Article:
General Question

Ltryptophan's avatar

Would sharing my ideas be ill advised?

Asked by Ltryptophan (9102 points ) June 10th, 2011

As I’ve pointed out in earlier questions I have what I believe are some great ideas that I hope to profit from.

But the fact is that it is hard to get anything from nothing. If I really want to make something work then the best way is to put all my effort behind it and get it to work myself. This takes a long time, and lots of resources. In the end only one of my ideas will come from such an effort if I am diligent, and lucky.

But I have quite a few great ones! So I am trying to get them out there faster so that I can start profiting from them number one, and getting them in front of people who I think would like to benefit from them number two.

So I found someone with a NDA who wants to hear about one. I signed up for the NDA, and I’m prepared to share it. I am also prepared to hear them tell me they are not interested.

The bottom line is I have started working on a couple of my ideas on my own. The others that I believe are full of potential I would also like to see the light of day before they are obsolete. Is sharing them via NDA’s a bad idea, or my only hope?

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9 Answers

YARNLADY's avatar

I could look it up, but I would rather you tell me what on earth is NDA?

mazingerz88's avatar

Having a Non Disclosure Agreement is the best thing you could do at this point in order to somehow protect your idea.

rexpresso's avatar

From my experience, if you complicate, you won’t ever get anything done.

From a couple of www.thestartupdaily.com newsletters I got you this:

“Preparation or Procrastination?
When launching a new business, project, or initiative, be careful about spending too much time preparing. Don’t fall into the trap of analysis paralysis.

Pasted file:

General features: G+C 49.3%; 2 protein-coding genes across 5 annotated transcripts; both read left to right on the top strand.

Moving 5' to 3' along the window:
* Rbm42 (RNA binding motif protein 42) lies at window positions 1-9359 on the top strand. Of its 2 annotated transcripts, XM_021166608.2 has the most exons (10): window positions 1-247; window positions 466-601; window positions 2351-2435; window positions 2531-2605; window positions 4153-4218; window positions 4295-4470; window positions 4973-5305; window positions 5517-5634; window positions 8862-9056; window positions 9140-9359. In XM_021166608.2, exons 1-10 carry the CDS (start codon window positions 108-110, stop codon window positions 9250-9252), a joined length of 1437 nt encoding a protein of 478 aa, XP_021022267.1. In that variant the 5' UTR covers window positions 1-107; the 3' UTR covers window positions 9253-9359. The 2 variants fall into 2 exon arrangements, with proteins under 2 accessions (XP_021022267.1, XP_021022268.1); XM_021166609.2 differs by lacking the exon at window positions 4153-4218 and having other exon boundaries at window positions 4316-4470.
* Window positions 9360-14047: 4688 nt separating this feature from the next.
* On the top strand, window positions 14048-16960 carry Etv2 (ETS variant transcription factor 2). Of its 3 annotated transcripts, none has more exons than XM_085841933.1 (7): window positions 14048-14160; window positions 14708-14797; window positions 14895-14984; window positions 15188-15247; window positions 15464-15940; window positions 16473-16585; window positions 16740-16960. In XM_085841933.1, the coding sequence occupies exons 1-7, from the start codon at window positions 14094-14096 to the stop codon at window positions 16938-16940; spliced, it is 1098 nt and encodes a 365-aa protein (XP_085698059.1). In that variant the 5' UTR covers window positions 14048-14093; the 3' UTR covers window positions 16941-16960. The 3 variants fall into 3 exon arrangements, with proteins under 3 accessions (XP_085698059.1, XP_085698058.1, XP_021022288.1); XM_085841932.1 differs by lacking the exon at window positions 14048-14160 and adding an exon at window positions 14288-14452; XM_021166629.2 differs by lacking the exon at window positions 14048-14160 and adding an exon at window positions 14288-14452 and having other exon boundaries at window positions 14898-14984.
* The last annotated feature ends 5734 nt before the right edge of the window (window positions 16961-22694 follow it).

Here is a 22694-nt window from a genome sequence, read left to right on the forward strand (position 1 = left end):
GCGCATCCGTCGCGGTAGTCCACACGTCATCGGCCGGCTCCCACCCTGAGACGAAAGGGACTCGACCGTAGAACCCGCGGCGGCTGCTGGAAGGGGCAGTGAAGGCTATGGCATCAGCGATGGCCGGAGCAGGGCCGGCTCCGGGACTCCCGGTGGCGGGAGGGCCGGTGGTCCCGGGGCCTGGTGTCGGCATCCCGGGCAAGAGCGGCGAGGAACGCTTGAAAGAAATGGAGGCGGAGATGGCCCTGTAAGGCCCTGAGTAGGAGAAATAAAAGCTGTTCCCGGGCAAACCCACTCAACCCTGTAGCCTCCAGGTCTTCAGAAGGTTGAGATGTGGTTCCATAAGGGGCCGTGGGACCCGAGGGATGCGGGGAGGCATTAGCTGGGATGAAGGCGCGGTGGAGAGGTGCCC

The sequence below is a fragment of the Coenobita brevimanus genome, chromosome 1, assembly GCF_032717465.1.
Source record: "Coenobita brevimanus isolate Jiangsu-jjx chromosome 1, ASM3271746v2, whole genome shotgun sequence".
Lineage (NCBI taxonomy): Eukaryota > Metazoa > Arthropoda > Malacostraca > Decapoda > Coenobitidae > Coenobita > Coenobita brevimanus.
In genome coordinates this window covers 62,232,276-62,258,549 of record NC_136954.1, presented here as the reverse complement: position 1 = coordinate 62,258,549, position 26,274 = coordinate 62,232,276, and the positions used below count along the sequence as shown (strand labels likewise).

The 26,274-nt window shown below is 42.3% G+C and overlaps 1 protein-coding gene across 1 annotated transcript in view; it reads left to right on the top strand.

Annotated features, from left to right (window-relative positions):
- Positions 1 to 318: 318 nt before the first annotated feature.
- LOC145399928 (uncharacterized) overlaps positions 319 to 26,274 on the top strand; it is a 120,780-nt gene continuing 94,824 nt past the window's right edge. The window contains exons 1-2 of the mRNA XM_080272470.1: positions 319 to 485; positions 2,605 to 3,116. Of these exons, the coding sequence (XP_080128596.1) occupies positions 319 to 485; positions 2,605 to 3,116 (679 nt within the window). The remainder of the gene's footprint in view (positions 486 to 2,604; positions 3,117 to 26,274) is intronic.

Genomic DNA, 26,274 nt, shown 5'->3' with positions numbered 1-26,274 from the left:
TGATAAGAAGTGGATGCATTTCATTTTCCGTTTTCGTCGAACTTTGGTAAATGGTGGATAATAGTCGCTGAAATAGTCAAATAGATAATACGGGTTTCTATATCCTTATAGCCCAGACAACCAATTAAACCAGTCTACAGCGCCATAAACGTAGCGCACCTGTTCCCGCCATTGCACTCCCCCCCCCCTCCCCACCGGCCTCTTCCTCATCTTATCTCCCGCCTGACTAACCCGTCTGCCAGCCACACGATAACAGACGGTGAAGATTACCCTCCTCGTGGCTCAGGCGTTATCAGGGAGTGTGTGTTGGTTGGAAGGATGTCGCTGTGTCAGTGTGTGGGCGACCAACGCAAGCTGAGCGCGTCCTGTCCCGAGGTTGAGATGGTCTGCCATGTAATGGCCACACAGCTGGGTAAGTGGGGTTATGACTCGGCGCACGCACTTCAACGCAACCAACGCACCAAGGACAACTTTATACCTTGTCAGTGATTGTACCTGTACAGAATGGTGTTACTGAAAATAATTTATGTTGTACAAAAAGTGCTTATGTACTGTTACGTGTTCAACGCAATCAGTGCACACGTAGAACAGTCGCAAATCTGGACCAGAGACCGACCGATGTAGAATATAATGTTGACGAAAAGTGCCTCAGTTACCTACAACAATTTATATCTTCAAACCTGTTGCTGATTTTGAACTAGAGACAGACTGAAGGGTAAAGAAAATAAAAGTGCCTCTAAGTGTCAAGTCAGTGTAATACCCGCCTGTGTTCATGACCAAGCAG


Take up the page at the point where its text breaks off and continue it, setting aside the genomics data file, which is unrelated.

Start Before You’re Ready
The hard part of creating something new is not getting adequately prepared, the hardest part is getting started. ”

and

“Your Idea is Worthless
When you keep your ideas secret to protect them, you are hurting your chances of connecting with people who can help you make them a reality.

Whatever your idea is, someone else has probably already thought of it.
Anyone Can Steal Your Idea, But They Can’t Steal Your Passion or Execution
Experienced investors know this. It’s why they don’t back ideas, they back teams they believe in.

Everyone has ideas. It’s the ability to execute that’s priceless.”

funkdaddy's avatar

Can’t agree enough with @rexpresso.

The value of the idea is just the inspiration it gives, and that’s enough. Just like the more mundane ideas we have “I was going to go get some lunch” or “I thought I’d mow the lawn today”, it’s just not worth anything without action and execution.

Make the smallest functional piece of your best idea, whatever it is, and see where that takes you.

If you have hundreds of ideas, don’t worry if the first try doesn’t work out, take what you’ve learned and apply it to the next one.

marinelife's avatar

An NDA is the way to go, but still be careful that you are sharing your ideas with reputable individuals or companies.

gorillapaws's avatar